My own kind
I could not post an entry here for several reasons. One reason was that I was involved in the setting up of a support group for families battling this illness. In the month of April, I had approached an organization which is based in the UK, for help in the starting of a clubhouse on the lines of the Foundation clubhouse. This organization has a disability wing. The people looking after this wing said that the concept of a clubhouse would be difficult to be accepted, so they suggested that it was better to begin with a support group for families. The beautiful mother I met on this site and I got together and planned out the format for the meetings. The first meeting took place on September 11. We are having two meetings in a month - the second and the last Saturday.
Before each meeting I have been so far going to two government hospitals, two Military hospitals and one private clinic. The first place I visited was the Safdarjang Hospital. I was very nervous before meeting the head of the department of the psychiatric wing. One had to take his permission before putting up the notice for the meeting. I wondered if he would even agree to talk to someone like me, an erstwhile teacher and now just a mother of a daughter struggling with schizophrenia. There were so many families in the corridor waiting to barge in. The door would open and the attendant would allow just one person in. I went in, my stomach churning and started talking. I don't recall exactly what I said but I was taken aback by the warm response. I had expected a curt answer and was all ready to plead but I didnot have to. The p-doc agreed to put up the notice and talk to several families. He also told me to talk to the families who were waiting outside because the notice was in English and some of them would not be able to read it as they belonged to different states and so spoke other languages. I thanked him, gave him the notices and felt so happy when he wished me good luck. I went in the corridor but how could I or anyone differentiate the person suffering from schizophrenia, from the families unless the side effects or the positive symptoms were acute? This was after all - the invisible illness.
I approached a young man and told him about our support group. He smiled and then took me to his wife and his mother and told me to talk to them. He said he had been struggling with this illness for several years. When he was telling them about the support group, I saw the smile vanishing from their faces and shutters coming down in their eyes. I gave them the notice with the map to reach the place where we were having our meeting. I spoke to several families that day. One mother advised me saying that it would not at all be healthy to meet, for talking about it would only increase the symptoms in their child. It was contagious, she said. Another wanted to know if we were offering any free services like looking after patients. One said that the more one talked about such things, the more one would get depressed. Many looked embarrassed. One father looked offended and prevented the mother from talking. One wife was keen to come, but that there was no one to be with her husband, who would often wander out of the house and get lost. Despite, so many different feelings being expressed that day, I felt so connected to all those people. I remembered what I had told my husband, two years after my daughter was diagnosed with schizophrenia- I want to meet my own kind. He looked puzzled then, and asked me as to what I was talking about for after all we had our families. I found it so difficult to explain it to him but after the first support group meeting in September, I know now - that he understands.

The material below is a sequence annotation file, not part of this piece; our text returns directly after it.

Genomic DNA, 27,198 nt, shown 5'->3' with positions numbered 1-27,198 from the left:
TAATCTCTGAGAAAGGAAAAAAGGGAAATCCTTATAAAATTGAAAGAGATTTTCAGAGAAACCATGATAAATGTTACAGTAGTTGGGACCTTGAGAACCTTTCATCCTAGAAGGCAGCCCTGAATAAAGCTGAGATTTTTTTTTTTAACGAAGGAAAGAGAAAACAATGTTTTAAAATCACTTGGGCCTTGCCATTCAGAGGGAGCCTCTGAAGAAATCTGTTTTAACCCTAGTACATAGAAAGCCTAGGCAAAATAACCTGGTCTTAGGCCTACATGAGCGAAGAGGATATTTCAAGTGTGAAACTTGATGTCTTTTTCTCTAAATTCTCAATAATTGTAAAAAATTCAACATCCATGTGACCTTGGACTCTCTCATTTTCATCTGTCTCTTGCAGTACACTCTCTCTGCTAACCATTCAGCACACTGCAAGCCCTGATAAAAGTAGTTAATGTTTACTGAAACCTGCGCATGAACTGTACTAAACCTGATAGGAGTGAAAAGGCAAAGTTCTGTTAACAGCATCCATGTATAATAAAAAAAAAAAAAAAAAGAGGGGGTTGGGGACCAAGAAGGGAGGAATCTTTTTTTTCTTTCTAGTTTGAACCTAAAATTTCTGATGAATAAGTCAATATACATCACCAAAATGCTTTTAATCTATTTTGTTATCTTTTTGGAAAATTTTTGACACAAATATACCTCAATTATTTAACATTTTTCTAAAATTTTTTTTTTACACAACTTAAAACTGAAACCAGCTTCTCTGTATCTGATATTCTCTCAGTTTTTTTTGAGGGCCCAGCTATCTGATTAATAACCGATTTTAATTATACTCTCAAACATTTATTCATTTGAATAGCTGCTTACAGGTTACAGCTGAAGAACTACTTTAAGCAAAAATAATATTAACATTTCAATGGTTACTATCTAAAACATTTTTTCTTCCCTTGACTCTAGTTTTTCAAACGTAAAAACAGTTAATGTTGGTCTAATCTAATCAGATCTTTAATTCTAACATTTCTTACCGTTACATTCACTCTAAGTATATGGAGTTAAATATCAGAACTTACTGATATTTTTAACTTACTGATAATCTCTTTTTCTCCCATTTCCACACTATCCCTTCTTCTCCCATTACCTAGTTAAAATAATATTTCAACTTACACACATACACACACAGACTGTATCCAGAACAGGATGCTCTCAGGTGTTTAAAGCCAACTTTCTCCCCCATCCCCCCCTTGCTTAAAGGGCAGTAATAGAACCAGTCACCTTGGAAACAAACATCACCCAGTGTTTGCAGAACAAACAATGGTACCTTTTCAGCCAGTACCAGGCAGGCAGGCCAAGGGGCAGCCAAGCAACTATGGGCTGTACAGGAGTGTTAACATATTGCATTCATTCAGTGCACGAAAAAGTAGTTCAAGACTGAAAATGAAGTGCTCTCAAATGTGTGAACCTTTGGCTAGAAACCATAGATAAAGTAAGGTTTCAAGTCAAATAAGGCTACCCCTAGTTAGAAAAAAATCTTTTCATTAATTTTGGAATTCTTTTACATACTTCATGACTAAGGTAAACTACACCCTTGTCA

Thank you for your comments
Posted by survivor at November 16, 2004 01:23 AM
Thank you for your greetings, encouraging responses and your kindness. I received all your mails. I mailed you from Bangalore. I hope all is well with you and your family. My prayers and love to you, Cassie and all the members of your family.
I shall be mailing you. Thank you.
Thank you for responding. It must be so difficult for you to struggle with this illness on your own. Human nature seems to be the same everywhere- the shame and the stigma. May God be with you.
I do remember you. I hope you had a good time in China. Thank you for your prayers and birthday wishes. Wishing you happiness in whatever you endeavour.